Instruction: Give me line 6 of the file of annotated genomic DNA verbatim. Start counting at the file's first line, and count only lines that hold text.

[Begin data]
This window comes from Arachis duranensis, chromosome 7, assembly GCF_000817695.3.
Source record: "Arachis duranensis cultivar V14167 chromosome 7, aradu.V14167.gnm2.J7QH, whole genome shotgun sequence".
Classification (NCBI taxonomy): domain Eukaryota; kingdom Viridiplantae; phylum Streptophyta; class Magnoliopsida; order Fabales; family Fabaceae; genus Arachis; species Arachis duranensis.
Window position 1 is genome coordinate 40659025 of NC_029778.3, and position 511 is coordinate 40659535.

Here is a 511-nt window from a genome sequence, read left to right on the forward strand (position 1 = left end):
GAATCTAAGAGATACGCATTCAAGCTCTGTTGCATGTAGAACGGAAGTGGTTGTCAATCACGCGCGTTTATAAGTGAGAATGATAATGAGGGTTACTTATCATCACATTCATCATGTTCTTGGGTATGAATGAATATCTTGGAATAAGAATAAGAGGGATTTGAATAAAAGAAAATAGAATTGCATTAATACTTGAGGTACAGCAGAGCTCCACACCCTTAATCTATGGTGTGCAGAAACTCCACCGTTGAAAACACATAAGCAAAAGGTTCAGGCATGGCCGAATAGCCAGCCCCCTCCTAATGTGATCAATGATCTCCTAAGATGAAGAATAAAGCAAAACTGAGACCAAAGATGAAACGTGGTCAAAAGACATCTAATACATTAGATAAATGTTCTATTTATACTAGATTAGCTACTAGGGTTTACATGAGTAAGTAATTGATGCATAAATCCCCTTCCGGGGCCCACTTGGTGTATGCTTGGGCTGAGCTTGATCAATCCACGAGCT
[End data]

GAATCTAAGAGATACGCATTCAAGCTCTGTTGCATGTAGAACGGAAGTGGTTGTCAATCACGCGCGTTTATAAGTGAGAATGATAATGAGGGTTACTTATCATCACATTCATCATGTTCTTGGGTATGAATGAATATCTTGGAATAAGAATAAGAGGGATTTGAATAAAAGAAAATAGAATTGCATTAATACTTGAGGTACAGCAGAGCTCCACACCCTTAATCTATGGTGTGCAGAAACTCCACCGTTGAAAACACATAAGCAAAAGGTTCAGGCATGGCCGAATAGCCAGCCCCCTCCTAATGTGATCAATGATCTCCTAAGATGAAGAATAAAGCAAAACTGAGACCAAAGATGAAACGTGGTCAAAAGACATCTAATACATTAGATAAATGTTCTATTTATACTAGATTAGCTACTAGGGTTTACATGAGTAAGTAATTGATGCATAAATCCCCTTCCGGGGCCCACTTGGTGTATGCTTGGGCTGAGCTTGATCAATCCACGAGCT